The Multi-Asset Process

September 2018 Market Review

It shows the state of the world today when to ‘tariff’ becomes a verb.

As has been the case for a large part of this year, American threats towards China dominated market sentiment throughout September. While the rows with Europe and Canada appear to have abated, at least for now, President Trump renewed his fight with China over the month, claiming tariffs have put the US in a very strong bargaining position.

“If countries will not make fair deals with us, they will be Tariffed”, he tweeted.

Late in the period, China called off trade talks with US officials, leading to further fears of escalating tension. JPMorgan Chase & Co is now beginning to factor into its strategy a growing potential for a “Phase III” of the trade war next year affecting all Chinese imports, which would lead to weaker Chinese growth and hit US stocks.

As has been written many times since he took office, Trump is very much a businessman rather than a politician and his negotiations have very little in the way of political correctness, in either sense of the phrase. As we wrote last month,
his approach to negotiation often seems to be throwing a grenade into the room and then offering to help clear up post explosion – less a gunboat than a tariff diplomat.

Throughout the face-off, commentators have said they expect both sides to stop short of doing anything that would cause permanent damage but the further the situation continues, the more likely such damage becomes.

Consensus still suggests we will step back from the brink – but as the months of back and forth go on and on, especially if Trump survives the impending mid-term intact, that brink looks ever closer.

On the Brexit front, the month served up the usual mix of small steps forward and large, humiliation-hewn, lurches back – and as the exit clock ticks down to six months, we remain as far away from resolution as ever.

During September, Theresa May suffered the ignominy of seeing her Chequers plan rejected by EU leaders in Salzburg. European Council President Donald Tusk said that while there were some "positive elements" in the plan, "The suggested framework for economic cooperation will not work, not least because it is undermining the single market."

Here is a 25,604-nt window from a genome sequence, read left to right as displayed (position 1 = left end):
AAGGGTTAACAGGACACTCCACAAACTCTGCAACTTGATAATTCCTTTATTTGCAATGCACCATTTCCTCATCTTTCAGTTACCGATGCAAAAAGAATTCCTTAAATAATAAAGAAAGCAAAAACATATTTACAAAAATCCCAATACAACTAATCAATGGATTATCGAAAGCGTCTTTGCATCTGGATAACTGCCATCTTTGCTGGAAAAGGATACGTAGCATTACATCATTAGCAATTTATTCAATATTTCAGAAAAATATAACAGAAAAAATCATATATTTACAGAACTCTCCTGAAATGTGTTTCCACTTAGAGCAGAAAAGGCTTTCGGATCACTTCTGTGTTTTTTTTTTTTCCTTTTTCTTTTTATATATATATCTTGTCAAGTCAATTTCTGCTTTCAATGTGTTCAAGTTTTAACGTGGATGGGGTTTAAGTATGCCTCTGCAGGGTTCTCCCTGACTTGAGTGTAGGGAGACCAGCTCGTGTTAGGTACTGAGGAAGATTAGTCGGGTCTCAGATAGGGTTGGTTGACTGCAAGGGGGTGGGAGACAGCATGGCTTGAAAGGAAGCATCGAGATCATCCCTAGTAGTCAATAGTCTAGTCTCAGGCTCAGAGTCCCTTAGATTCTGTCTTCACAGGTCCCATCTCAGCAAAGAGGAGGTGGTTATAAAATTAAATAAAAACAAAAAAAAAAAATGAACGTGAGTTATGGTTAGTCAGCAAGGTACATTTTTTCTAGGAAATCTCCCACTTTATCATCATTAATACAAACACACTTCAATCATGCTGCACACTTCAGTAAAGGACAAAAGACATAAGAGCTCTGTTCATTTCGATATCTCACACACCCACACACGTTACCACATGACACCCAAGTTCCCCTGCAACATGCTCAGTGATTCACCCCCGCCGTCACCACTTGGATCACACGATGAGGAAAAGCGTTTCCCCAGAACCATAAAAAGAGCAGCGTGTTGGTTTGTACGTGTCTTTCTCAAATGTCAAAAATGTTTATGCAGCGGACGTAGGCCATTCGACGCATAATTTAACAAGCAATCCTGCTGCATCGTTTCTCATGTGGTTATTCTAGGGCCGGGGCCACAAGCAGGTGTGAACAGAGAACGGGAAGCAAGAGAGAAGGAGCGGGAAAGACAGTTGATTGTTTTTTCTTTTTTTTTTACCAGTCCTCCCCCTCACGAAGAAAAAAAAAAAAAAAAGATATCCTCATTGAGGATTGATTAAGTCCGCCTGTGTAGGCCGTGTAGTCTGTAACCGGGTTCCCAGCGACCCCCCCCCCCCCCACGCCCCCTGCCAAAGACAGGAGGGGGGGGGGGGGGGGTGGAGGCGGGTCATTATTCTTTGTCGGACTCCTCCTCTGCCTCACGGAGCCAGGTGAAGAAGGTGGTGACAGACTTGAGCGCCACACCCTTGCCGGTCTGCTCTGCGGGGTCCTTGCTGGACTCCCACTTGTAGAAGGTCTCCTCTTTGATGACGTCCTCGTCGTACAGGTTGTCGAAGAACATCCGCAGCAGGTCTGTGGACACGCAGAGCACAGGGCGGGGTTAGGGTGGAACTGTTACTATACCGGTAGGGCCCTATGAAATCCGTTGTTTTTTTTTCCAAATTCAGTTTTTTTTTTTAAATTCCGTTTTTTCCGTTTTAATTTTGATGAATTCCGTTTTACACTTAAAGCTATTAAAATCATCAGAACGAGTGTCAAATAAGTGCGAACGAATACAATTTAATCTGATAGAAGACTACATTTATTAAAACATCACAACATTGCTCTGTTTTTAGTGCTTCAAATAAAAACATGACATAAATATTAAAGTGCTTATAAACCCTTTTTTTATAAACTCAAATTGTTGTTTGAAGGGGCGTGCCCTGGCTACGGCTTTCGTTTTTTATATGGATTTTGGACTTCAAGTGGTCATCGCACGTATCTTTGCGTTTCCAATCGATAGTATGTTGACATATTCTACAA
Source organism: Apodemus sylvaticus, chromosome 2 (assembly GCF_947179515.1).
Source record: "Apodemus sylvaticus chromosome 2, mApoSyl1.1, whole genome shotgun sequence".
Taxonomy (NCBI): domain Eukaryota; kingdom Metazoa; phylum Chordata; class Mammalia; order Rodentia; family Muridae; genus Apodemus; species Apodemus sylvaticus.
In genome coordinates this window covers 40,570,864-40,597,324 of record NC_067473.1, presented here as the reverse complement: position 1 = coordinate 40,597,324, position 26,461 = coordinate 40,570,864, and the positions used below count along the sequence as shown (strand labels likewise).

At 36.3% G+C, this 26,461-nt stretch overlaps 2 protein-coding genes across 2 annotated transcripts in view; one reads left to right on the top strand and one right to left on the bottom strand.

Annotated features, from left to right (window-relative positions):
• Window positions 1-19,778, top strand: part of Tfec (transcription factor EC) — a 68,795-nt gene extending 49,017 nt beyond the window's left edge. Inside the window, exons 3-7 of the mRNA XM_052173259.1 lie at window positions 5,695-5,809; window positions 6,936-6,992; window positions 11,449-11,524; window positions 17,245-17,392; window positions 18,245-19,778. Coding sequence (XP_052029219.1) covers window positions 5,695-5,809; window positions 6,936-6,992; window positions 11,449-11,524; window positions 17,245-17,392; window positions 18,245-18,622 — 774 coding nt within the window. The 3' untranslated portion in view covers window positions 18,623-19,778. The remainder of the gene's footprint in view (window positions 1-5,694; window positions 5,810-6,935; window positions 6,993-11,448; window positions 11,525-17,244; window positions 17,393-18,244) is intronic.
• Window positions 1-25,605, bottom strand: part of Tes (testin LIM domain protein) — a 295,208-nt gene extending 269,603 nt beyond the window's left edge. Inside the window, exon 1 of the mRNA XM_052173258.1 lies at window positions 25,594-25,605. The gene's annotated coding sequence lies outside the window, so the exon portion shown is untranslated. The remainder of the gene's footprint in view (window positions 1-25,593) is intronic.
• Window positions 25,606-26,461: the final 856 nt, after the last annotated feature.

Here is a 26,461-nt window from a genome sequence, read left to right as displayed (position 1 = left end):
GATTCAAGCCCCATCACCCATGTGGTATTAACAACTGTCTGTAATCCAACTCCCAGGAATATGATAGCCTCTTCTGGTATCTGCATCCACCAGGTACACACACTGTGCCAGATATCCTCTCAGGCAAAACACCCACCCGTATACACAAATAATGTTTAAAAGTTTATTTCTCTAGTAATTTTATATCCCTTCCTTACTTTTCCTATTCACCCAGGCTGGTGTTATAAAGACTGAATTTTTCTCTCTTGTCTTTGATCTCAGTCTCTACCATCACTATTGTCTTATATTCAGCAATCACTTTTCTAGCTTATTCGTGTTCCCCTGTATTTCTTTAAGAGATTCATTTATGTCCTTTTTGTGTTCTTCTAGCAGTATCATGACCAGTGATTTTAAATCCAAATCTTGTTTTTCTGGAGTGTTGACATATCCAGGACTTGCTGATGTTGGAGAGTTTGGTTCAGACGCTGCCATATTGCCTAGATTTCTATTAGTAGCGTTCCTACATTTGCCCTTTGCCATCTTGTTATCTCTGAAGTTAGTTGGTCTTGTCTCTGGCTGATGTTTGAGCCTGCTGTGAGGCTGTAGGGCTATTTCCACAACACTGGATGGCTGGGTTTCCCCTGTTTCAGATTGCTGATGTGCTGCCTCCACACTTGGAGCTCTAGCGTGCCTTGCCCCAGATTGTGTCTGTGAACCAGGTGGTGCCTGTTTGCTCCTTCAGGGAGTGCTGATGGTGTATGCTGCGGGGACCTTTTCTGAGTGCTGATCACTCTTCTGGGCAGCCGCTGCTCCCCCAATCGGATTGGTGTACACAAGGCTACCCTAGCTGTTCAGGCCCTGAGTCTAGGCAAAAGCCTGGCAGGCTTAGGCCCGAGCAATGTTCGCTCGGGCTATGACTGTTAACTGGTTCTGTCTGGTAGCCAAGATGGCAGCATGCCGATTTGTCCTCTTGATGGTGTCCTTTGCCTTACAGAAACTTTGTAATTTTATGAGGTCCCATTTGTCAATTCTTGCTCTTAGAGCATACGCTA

He followed it up by posting a photograph on Instagram of he and Mrs May looking at cakes with the caption: "A piece of cake, perhaps? Sorry, no cherries."

At the end of the month, we saw another reminder that much of the world is firmly on the policy normalisation path, with the Federal Reserve hiking rates by 25 basis points as expected. Although it also dropped the description of policy as "accommodative", more rate increases are on the cards – with the next potentially as soon as December.

We often talk about opposing forces of fear and greed and in recent months, most of the greed has coalesced in the surging US market and most of the fear everywhere else: emerging market malaise has stretched through the summer, exacerbated by the recent situation in Turkey.

We continue to see opportunities at this cheaper end of the market however – which looks even more attractive after recent weakness.

A quote from revered investor Sir John Templeton goes as follows: “Bull markets are born on pessimism, grow on scepticism, mature on optimism and die on euphoria.”

For me, the US is at stage three at present – and potentially well through that – while the rest of the world is still at two, suggesting the current run has legs, at least for now.

For a comprehensive list of common financial words and terms, see our glossary here.

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Tuesday, October 9, 2018, 2:47 PM